Listen up, kid
One hundred celebrities offer advice that they feel might have been useful to their younger selves long before they were famous – and in many cases rich. The advice ranges from the endearing to the surprisingly revelatory, to the brave and wise, to the predictably smug.
Mary Noonan’s descriptive powers recall, in their meticulous detail, Elizabeth Bishop. She is a poet of the senses – this collection is drenched in colour, from the blue of her father’s eyes to the dreamy greens of the swamps, but of all the senses, sound is perhaps the most prominent.
Nobber is Hell
It is Co Meath in the fourteenth century, the plague year of 1348 in fact, and on the frontier a group of Norman adventurers brushes up against the Gaels. The ensuing bloody clash resembles the chance encounter of a sewing machine and an umbrella on an operating table.
Down among the Greeks
References to a First Communion, a birthday, suggest a recognisably Irish calendar, where seasons, generations, routine festivals, interweave, and time tolerates these interlocking layers of the traditional and brand-new, which sit alongside a range of reference from classical mythology.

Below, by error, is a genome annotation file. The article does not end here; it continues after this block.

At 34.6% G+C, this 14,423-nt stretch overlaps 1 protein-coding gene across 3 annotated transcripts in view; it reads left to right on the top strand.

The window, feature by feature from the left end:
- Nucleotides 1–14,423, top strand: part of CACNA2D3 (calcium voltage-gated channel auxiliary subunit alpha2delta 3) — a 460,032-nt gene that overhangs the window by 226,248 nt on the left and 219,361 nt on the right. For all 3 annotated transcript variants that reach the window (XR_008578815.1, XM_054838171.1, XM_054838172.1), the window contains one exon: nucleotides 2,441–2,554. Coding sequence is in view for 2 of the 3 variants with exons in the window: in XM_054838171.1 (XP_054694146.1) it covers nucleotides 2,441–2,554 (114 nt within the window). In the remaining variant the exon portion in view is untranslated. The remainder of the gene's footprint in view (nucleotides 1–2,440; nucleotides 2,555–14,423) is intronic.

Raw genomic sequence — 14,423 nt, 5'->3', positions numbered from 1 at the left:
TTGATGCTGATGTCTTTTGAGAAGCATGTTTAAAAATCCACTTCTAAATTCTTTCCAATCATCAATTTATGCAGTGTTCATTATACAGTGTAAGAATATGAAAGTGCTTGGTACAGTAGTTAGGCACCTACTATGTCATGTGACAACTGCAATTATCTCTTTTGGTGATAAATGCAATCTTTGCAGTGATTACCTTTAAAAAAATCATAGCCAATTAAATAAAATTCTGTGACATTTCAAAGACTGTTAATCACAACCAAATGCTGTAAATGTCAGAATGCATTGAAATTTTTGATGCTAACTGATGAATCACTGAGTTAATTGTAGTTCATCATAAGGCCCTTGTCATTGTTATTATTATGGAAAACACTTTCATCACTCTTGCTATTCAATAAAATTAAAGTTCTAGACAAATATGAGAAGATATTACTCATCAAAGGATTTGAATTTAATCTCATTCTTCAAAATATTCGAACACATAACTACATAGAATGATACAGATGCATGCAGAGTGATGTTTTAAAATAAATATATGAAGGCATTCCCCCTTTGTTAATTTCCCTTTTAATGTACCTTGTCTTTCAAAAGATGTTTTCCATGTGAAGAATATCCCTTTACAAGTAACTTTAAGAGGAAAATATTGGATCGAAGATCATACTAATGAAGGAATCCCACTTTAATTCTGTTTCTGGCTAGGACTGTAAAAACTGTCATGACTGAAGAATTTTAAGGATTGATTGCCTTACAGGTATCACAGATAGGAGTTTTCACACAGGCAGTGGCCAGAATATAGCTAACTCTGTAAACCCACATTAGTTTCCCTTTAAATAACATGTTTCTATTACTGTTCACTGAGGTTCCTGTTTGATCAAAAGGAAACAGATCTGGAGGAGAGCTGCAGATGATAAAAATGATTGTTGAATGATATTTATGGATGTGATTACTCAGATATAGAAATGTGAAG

The protagonist of Mary Costello’s new novel is a Joyce obsessive. Sadly, he seems to have been less enriched than ruined by ‘Ulysses’. And while desperately trying to be Leopold Bloom, he has more of a touch of Stephen Dedalus about him than he realises.
The past present
What distinguishes Peter Sirr’s latest collection from the usual themes of nostalgia and consciousness of time passing is a kind of psychic connection with both the observed and the unseen worlds, a conflation of past and present, where ‘centuries hang like apples on the trees’.
Words of love, words of venom
Christine Dwyer Hickey has written a profoundly empathetic novel, its impact all the greater for its abiding reticence. Its great achievement lies in its balance of a deliberately unshowy form and tone and the great sweeps and depths of feeling embedded with the narrative.
Thinking About Women
Lucy Ellman’s massive new novel is an encyclopaedic narrative whose stream of consciousness style recalls Rabelais and Sterne, Kerouac, Woolf, Vonnegut, and of course Joyce, the subject of one of three classic biographies of Irish writers written by her father.
Of bishops and nighties
A mildly salacious exchange in 1966 between Gay Byrne and a ‘Late Late’ guest, and the controversy which followed, were often later cited as a classic example of the binary clash between the ‘old’ and the ‘new’ Ireland. But was the controversy largely a media-fuelled affair?
The church of unbelievers
The language of religion is poetry, metaphor, symbolism and allegory. Scientists and religious people alike are both attempting to understand the deep mysteries of life and the aggressive, mindless jeering of the so-called ‘new atheists’ will get us nowhere.